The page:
ESPN Takes a New Approach to 3D Production

  • Variety reports that ESPN remains enthusiastic about 3D technology, despite its slow adoption (and AT&T’s recent decision to drop ESPN 3D from its U-Verse TV service).
  • ESPN is pushing its 3D effort by focusing on combining 2D and 3D production (nicknamed “5D”), which the network says brings costs down substantially. 2D/3D production includes slower cutting and more use of robotic cameras. As the production crews gain more experience in shooting sports beyond HD, the equipment, camera placement and general approach continues to improve.
  • “Some innovations created for 3D have even made it over to the 2D side,” reports Variety. “For example, 3D cameras need to be closer to the action than 2D cameras, so the high 50-yard-line shots that are a staple of football coverage are problematic. To get closer, ESPN put a 3D camera on a 22-foot mast on a small vehicle that goes up and down the sideline.”
  • ESPN stands by the technology, explaining that Twitter feedback has been overwhelmingly positive. And some play-by-play announcers have even indicated they don’t want to go back to watching 2D.

Cord-Cutting: Record Numbers in Cancelled Pay TV Subscriptions

  • The six largest cable and satellite TV providers lost 580,000 customers in the second quarter. This marks the largest such decline in U.S. history.
  • The number of pay TV subscribers has declined in three of the past five quarters.
  • “Rising prices for pay TV, coupled with growing availability of lower-cost alternatives, add to a toxic mix at a time when disposable income isn’t growing,” explains Sanford C. Bernstein analyst Craig Moffett. “For younger demographics, where in many cohorts unemployment is north of 30 percent, and especially for those with limited or no interest in sports, the pay TV equation is almost inarguably getting less attractive.”
  • Netflix and Hulu provide lower cost options. Competition from AT&T and Verizon is also having an effect.
  • Providers are struggling to deal with the trend. Dish, for example, is re-positioning itself away from lower income customers. Instead, the company plans to focus on more expensive offerings to increase average revenue per user.

Unlocked iPhone Could Impact the Subsidized Carrier Model

  • While Apple has been working on the design elegance and overall quality of its iPhone, the existing business model with carrier partners has allowed the company to hide the true cost of the device in two-year contracts. Apple’s upcoming iPhone 5 launch may change this model.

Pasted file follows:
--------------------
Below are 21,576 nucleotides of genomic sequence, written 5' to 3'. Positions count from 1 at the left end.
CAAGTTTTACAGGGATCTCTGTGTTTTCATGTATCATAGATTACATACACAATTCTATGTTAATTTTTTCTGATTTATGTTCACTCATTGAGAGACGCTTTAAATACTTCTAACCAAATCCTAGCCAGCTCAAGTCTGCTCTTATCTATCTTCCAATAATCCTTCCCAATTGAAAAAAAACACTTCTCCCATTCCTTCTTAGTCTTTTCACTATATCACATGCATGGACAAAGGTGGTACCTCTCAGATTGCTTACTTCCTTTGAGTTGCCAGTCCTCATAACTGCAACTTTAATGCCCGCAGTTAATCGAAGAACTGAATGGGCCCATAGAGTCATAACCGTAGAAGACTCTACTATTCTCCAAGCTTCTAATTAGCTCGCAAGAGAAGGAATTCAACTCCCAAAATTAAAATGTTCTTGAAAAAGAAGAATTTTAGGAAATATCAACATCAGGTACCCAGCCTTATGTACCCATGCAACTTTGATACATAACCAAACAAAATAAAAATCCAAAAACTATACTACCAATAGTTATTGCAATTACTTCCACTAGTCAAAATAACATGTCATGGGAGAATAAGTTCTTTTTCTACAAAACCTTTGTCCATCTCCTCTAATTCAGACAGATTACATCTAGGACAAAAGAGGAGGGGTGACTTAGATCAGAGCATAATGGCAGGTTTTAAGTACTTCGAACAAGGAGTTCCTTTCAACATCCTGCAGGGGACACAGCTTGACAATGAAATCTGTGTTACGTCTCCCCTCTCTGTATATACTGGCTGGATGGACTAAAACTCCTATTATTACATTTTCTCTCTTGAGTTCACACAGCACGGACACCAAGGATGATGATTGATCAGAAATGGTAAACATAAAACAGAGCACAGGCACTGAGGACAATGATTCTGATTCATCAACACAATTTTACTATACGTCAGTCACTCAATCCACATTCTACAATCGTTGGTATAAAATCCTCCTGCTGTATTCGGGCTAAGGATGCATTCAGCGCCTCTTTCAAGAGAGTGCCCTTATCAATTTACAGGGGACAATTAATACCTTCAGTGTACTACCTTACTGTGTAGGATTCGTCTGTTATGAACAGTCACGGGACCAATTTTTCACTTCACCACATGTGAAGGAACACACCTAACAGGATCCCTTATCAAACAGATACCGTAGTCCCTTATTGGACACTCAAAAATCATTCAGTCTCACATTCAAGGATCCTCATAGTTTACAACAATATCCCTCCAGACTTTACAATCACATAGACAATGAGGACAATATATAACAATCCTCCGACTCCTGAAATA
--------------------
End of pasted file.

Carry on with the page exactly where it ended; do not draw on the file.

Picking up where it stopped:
• The company is rumored to be considering a $350 price point for an entry level unlocked iPhone.
  • T-GAAP reports: “The main purpose for such a device is to penetrate China and other regions which are not fond of subsidized programs. If Apple can deliver an unlocked iPhone starting at $350, the impact in China will be stunning, and send U.S. and European carriers scrambling.”
  • If this is the case, consumers would be able to purchase an iPhone from the Apple Store and select any prepaid plan of their choosing (such as an “all-you-can-eat $50 month-to-month T-Mobile or Cricket or Boost plan”).
  • Carriers would most likely push other phones, but it may be too late for that based on consumer demand. Their next move could be lower entry prices for the iPhone.
  • “Plan on AT&T, Verizon and Sprint offering two-year contract plans for the iPhone 5 starting at $149,” suggests T-GAAP. “Carriers wil be scrambling to protect a model that has done them so well for the past 15 years. However, Apple is about to pull it all apart with a single product launch.”

Update: Apple Considering a Bid for Hulu Video Service

  • In the latest installment of the ongoing Hulu saga, Bloomberg reports Apple is “considering making a bid” for the online video service.
  • Apple would join Google, Yahoo, AT&T and others who have expressed interest (Microsoft has reportedly dropped out of the bidding).
  • With $76 billion in cash and securities, an expected $2 billion bid would not be too difficult for Apple. If so, analysts suggest this would give Apple a leading subscription service that would rival, if not surpass, the Netflix service.
  • “Part of the ecosystem of Apple’s future is to include more video,” said Scott Sutherland, Wedbush Securities analyst (who recommends buying the stock). “It’s something they are focused on.”

Update: Microsoft Drops Out of Auction for Hulu Service

  • Microsoft has reportedly dropped out of the bidding for Hulu and would not continue into a second round, according to “a person with knowledge of the matter.” (Although the individual did not rule out the possibility of Microsoft re-entering in a later round.)
  • Google, Yahoo, AT&T and as many as eight other companies remain interested in the online video service.
  • According to Business Insider, Yahoo is willing to spend up to $2 billion if it can get content rights for the next four or five years.
  • It has been reported that Hulu plans to offer five years of access to content from its media company owners (Disney, News Corp. and Comcast’s NBC Universal), including two years of exclusivity.

Sony to Release its First Two Tablet PCs this Fall

  • Sony offered up some additional details about its first two tablets in a New York press event this week. The S1 and S2 were initially introduced in April in Japan.
  • On Wednesday, the company announced that AT&T will serve as the exclusive U.S. cellular-data provider for the S2 model.
  • The foldable S2 features dual 5.5-inch screens and will operate via Wi-Fi as well as AT&T’s 3G and HSPA+ 4G networks. According to TWICE: “When the S2 is held vertically like a book, each screen can display separate pages from a book downloaded from Sony’ e-book store.”
  • The S1 model will be Wi-Fi only and feature a 9.4-inch screen. Both tablets will include preinstalled Adobe Flash. Sony execs explained that additional technical specs are being saved for the fall launch.
  • Both models are based on the Android Honeycomb OS. Prices, however, have yet to be announced.